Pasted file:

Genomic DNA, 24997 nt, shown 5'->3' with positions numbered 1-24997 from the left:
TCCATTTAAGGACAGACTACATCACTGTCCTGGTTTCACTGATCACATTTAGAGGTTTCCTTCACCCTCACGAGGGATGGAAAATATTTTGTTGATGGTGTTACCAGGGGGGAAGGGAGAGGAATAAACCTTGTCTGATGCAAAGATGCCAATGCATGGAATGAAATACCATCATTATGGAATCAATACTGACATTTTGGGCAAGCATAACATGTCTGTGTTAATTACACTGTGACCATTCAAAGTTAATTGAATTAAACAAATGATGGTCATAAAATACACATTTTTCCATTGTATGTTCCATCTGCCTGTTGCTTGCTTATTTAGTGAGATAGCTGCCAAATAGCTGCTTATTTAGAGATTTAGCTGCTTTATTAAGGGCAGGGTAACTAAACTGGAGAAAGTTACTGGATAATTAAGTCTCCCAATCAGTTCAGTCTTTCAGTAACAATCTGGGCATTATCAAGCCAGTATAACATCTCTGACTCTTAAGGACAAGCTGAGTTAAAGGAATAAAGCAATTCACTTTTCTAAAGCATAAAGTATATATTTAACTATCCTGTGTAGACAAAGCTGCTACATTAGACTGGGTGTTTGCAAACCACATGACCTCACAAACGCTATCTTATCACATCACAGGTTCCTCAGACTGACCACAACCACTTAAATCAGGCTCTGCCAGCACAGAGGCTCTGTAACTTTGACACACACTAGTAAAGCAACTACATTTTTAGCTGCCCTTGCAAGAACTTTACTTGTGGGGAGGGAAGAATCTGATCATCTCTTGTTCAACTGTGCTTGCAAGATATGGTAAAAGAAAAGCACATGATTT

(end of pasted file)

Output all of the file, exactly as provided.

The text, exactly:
Genomic DNA, 24997 nt, shown 5'->3' with positions numbered 1-24997 from the left:
TCCATTTAAGGACAGACTACATCACTGTCCTGGTTTCACTGATCACATTTAGAGGTTTCCTTCACCCTCACGAGGGATGGAAAATATTTTGTTGATGGTGTTACCAGGGGGGAAGGGAGAGGAATAAACCTTGTCTGATGCAAAGATGCCAATGCATGGAATGAAATACCATCATTATGGAATCAATACTGACATTTTGGGCAAGCATAACATGTCTGTGTTAATTACACTGTGACCATTCAAAGTTAATTGAATTAAACAAATGATGGTCATAAAATACACATTTTTCCATTGTATGTTCCATCTGCCTGTTGCTTGCTTATTTAGTGAGATAGCTGCCAAATAGCTGCTTATTTAGAGATTTAGCTGCTTTATTAAGGGCAGGGTAACTAAACTGGAGAAAGTTACTGGATAATTAAGTCTCCCAATCAGTTCAGTCTTTCAGTAACAATCTGGGCATTATCAAGCCAGTATAACATCTCTGACTCTTAAGGACAAGCTGAGTTAAAGGAATAAAGCAATTCACTTTTCTAAAGCATAAAGTATATATTTAACTATCCTGTGTAGACAAAGCTGCTACATTAGACTGGGTGTTTGCAAACCACATGACCTCACAAACGCTATCTTATCACATCACAGGTTCCTCAGACTGACCACAACCACTTAAATCAGGCTCTGCCAGCACAGAGGCTCTGTAACTTTGACACACACTAGTAAAGCAACTACATTTTTAGCTGCCCTTGCAAGAACTTTACTTGTGGGGAGGGAAGAATCTGATCATCTCTTGTTCAACTGTGCTTGCAAGATATGGTAAAAGAAAAGCACATGATTT